Not that I can recall. (Think he does in some novels :P)

 

He has a daughter in one of the films, but then not mention of other parent/mother :)

 

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12 minutes ago, Hexx said:

 

Not that I can recall. (Think he does in some novels :P)

 

He has a daughter in one of the films, but then not mention of other parent/mother :)

 

 

I can sort of see where Takei is coming from - making an established character gay runs the risk of tokenism - but presumably the counter-argument would be that sexuality in the 23rd century is about as notable as someone's blood group, so nobody previously mentioning him being gay is irrelevant. I guess it depends on how the new film handles it.

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GT also says the Roddenberry didn't want Sulu at the time to be gay as it was 'pushing the envelope too far' and the show wouldn't air.

 

So GT seems loyal to GR, and his "vision" of the character (stated on screen or not) as straight.

 

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Didn't see it in the article there, but Pegg's response is interesting:

 

Quote

I have huge love and respect for George Takei, his heart, courage and humour are an inspiration. However, with regards to his thoughts on our Sulu, I must respectfully disagree with him.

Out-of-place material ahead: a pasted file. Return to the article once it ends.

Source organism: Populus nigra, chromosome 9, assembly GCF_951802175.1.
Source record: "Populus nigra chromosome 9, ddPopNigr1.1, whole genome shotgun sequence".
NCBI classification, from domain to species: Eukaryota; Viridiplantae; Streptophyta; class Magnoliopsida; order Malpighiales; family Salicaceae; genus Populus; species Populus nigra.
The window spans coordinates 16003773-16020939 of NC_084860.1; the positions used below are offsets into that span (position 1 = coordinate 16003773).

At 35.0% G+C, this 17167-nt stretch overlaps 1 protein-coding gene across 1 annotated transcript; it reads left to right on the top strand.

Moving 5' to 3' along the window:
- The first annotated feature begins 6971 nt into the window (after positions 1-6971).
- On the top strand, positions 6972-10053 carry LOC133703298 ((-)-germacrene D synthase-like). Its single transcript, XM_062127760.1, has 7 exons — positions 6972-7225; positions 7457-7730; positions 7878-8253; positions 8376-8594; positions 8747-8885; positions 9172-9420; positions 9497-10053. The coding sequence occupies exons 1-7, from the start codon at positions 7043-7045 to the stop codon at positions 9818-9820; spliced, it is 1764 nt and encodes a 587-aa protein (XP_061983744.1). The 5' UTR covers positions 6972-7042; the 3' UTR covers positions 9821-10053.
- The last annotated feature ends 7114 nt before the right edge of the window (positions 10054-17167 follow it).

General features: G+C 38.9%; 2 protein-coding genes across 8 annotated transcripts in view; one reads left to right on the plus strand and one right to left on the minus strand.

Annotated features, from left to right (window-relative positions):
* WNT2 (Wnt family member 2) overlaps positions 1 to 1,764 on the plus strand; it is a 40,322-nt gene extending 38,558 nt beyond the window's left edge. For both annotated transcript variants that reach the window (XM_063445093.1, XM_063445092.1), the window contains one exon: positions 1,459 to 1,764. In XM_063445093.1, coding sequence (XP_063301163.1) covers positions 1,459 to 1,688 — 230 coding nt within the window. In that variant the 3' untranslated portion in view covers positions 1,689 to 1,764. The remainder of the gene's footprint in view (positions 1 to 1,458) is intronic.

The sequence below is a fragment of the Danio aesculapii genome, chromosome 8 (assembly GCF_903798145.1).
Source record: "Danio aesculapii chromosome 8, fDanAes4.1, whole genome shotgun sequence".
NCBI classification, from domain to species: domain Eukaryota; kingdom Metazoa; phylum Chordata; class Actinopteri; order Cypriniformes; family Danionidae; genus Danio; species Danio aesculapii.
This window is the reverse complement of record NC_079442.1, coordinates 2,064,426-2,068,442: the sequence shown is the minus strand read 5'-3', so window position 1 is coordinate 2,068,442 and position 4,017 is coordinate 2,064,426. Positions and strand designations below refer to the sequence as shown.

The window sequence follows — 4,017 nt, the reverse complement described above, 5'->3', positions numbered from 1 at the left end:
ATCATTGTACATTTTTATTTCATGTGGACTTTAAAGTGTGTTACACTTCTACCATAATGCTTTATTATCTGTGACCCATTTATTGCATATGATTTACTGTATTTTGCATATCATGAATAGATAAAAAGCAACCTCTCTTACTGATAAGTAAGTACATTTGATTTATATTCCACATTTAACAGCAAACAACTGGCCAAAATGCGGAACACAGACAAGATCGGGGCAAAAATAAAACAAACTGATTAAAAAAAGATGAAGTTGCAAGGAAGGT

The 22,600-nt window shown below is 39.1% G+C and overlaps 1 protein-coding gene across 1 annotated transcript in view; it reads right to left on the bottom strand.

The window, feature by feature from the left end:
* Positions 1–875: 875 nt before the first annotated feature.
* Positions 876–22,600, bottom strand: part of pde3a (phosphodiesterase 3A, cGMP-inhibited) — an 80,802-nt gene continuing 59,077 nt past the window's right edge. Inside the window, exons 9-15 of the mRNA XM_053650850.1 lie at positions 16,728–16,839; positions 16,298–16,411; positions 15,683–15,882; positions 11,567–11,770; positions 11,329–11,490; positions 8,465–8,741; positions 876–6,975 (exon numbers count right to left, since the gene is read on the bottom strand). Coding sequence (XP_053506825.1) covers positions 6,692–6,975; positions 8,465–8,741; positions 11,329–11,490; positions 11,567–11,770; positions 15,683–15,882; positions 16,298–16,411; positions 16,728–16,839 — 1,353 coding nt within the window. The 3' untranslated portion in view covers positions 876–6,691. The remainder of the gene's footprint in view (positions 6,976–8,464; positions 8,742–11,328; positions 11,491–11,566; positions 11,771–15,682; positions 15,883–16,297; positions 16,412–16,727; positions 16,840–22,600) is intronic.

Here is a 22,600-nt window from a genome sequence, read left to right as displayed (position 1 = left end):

He’s right, it is unfortunate, it’s unfortunate that the screen version of the most inclusive, tolerant universe in science fiction hasn’t featured an LGBT character until now. We could have introduced a new gay character, but he or she would have been primarily defined by their sexuality, seen as the ‘gay character’, rather than simply for who they are, and isn’t that tokenism?

 

Justin Lin, Doug Jung and I loved the idea of it being someone we already knew because the audience have a pre-existing opinion of that character as a human being, unaffected by any prejudice. Their sexual orientation is just one of many personal aspects, not the defining characteristic. Also, the audience would infer that there has been an LGBT presence in the Trek Universe from the beginning (at least in the Kelvin timeline), that a gay hero isn’t something new or strange. It’s also important to note that at no point do we suggest that our Sulu was ever closeted, why would he need to be? It’s just hasn’t come up before.